The Top 10 Nursery Rhymes

There is a reason that nursery rhymes and lullabies have existed and subsisted for decades or even hundreds of years. Their classic messages, catchy lyrics, and indelible characters bring joy to our faces as young people and stick with us throughout our lives.

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But sometimes it can be hard to cut through the clutter. We wanted to share ten of the best nursery rhymes and lullabies for kids—those dazzling works that bring about smiles and recitations. So, without further ado, here are the Top 10 nursery rhymes for kids.

1. “Baa, Baa, Black Sheep”

When you’re a little kid singing in nursery school, there is one question that is more important than any other: Have YOU any wool? The idea, of course, comes from the traditional nursery rhyme, “Baa, Baa, Black Sheep,” which is one of the most beloved and fun kids’ songs to sing of the past century.

Read more about the meaning of “Baa, Baa, Black Sheep,” HERE.

2. “John Jacob Jingleheimer Schmidt”

It’s a ragtime-inspired song that’s funny, and goofy and creates community. That’s right, it’s “John Jacob Jingleheimer Schmidt.”

Read more about the meaning behind “John Jacob Jingleheimer Schmidt,” HERE.

3. “Humpty Dumpty”

The main character of the little song, or nursery rhyme, is an egg named Humpty Dumpty. The song, which has origins in England, most likely began as a riddle. The first recorded version of the rhyme dates back to 1797 and the song was written in 1870 in James William Elliot’s book, National Nursery Rhymes and Nursery Songs.

Read more about the meaning behind “Humpty Dumpty,” HERE.

4. “Jack and Jill”

“Jack and Jill” is a traditional English-language nursery rhyme that dates back to the 1700s. To date, there are over a dozen verses known, which include Jack and Jill falling, Jack getting run over by a goat, Jack and Jill’s mother getting run over by a cow, and several other fates. These verses were added to the work some 50 years after the first-known record of the rhyme.

Read more about the meaning behind “Jack and Jill,” HERE.

5. “Twinkle, Twinkle, Little Star”

When discussing the meaning of the traditional lullaby and nursery rhyme, “Twinkle, Twinkle, Little Star,” there is a sense that you’re highlighting several lullabies.

Read more about “Twinkle, Twinkle, Little Star,” HERE.

6. “Alouette”

The rhyme has a sing-song-like quality, bright and light, which is appropriate because the subject of the tune is a lark or a songbird. More specifically, it’s about the singer’s desire to kill, pluck and eat the bird.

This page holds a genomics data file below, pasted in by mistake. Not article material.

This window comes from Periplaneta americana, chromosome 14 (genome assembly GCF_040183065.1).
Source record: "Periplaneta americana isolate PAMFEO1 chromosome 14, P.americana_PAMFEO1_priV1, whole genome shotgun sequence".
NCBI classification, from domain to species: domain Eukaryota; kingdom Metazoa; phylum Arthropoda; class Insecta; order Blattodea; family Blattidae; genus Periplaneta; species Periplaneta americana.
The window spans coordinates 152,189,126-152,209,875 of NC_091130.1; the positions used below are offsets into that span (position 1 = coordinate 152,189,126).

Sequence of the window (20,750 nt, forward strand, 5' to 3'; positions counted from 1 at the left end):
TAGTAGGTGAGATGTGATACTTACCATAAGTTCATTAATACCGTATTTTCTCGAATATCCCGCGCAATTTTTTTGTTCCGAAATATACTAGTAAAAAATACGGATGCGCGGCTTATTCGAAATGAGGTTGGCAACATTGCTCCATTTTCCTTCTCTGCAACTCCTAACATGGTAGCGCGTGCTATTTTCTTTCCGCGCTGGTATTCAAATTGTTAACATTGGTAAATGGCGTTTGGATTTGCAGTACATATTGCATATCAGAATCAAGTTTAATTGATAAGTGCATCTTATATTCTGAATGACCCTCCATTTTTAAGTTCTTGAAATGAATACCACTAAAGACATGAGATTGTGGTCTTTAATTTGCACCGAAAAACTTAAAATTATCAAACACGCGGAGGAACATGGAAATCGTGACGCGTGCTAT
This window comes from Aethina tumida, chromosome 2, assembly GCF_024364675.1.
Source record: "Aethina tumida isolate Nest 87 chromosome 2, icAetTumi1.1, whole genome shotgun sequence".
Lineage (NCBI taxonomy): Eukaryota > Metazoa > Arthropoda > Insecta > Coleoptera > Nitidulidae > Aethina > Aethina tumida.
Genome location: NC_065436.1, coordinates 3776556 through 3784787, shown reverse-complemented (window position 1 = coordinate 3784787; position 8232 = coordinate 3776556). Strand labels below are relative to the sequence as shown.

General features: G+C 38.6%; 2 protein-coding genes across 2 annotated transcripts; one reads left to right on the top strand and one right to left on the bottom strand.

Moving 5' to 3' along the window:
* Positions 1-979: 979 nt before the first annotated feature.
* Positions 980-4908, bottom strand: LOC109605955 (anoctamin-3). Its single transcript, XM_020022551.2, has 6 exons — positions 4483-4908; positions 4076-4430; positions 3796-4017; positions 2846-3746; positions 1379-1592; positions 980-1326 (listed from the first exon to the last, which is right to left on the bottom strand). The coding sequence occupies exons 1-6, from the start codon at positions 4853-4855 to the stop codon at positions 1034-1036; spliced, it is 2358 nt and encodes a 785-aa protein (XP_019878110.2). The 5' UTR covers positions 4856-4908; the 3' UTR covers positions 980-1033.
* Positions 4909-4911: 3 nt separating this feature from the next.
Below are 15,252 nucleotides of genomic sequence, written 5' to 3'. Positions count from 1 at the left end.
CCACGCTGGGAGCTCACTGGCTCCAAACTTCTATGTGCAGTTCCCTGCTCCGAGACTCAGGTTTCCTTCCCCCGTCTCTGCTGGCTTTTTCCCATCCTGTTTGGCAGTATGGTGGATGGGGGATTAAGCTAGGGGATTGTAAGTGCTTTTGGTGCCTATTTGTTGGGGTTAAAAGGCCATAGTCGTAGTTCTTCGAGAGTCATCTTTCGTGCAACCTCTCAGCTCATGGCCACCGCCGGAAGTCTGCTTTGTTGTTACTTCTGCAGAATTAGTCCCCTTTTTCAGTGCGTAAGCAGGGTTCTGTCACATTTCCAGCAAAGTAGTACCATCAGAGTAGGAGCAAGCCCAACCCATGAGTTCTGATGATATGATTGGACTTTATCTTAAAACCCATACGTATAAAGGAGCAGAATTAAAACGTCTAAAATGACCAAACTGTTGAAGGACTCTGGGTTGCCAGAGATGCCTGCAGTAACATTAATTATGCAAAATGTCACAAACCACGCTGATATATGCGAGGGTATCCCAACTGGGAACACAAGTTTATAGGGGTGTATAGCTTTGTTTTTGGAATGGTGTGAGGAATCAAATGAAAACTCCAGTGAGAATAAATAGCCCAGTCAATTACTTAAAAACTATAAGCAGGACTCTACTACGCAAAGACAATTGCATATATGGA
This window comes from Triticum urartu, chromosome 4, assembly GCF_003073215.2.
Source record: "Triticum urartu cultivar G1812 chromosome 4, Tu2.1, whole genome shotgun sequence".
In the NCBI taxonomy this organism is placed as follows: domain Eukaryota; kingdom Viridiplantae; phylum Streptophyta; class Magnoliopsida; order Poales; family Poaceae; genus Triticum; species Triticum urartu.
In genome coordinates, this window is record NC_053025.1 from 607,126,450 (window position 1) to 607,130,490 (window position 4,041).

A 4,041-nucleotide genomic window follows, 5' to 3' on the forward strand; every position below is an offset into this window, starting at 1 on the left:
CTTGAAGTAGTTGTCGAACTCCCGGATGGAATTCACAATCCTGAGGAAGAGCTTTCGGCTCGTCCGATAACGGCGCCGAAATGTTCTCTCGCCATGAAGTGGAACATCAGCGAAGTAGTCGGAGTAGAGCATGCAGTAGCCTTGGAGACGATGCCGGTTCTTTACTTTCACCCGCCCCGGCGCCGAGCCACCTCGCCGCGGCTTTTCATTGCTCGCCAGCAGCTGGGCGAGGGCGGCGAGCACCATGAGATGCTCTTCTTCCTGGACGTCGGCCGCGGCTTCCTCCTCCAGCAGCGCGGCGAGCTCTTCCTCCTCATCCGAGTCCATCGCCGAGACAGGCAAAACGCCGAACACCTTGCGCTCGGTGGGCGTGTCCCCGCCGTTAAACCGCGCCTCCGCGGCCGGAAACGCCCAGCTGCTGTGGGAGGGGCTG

Read more about the meaning of “Alouette,” HERE.

7. “When You Wish Upon a Star”

If you ask Cinderella, “A dream is a wish your heart makes.” Similarly, if you ask Jiminy Cricket, he’ll tell you that when you wish upon a star, it “makes no difference who you are.” Indeed, wishing is one of the most wonderful, hopeful things a person can do and it almost always comes at the most dire or most necessary moments. To wit, Disney’s classic song, “When You Wish Upon a Star” has become the anthem for this human sense of hope.

Read more about the story of “When You Wish Upon a Star,” HERE.

8. “Little Bo-Peep”

As with the best of these memorable, often adorable nursery rhymes and lullabies, they can be read on several levels. On the one hand, you have Little Bo Peep and her sheep. There is a conundrum, it’s solved and everyone is happy and rhyming the day away. On the other hand, you have a life lessons: don’t obsess.

Read more about the story behind “Little Bo-Peep,” HERE.

9. “Hush, Little Baby”

New parents: what would you do to get your child from crying? You’d likely do just about anything—get them a diamond ring, a mockingbird as a pet—anything for a moment’s peace. Well, then, if you understand that plight, you understand the root of the lullaby “Hush, Little Baby.”

Read more about the story of “Hush, Little Baby,” HERE.

10. “Little Miss Muffet”

Rarely do classic nursery rhymes use words that most readers don’t know and have never heard before. But “Little Miss Muffet” is one of those rare exceptions. The short verse, about a young girl and a scary spider, includes words like “tuffet” and “curds and whey.” So, what the heck are those? Let’s dive into the history and meaning of the rhyme.

Read more to go behind the story of “Little Miss Muffet,” HERE.

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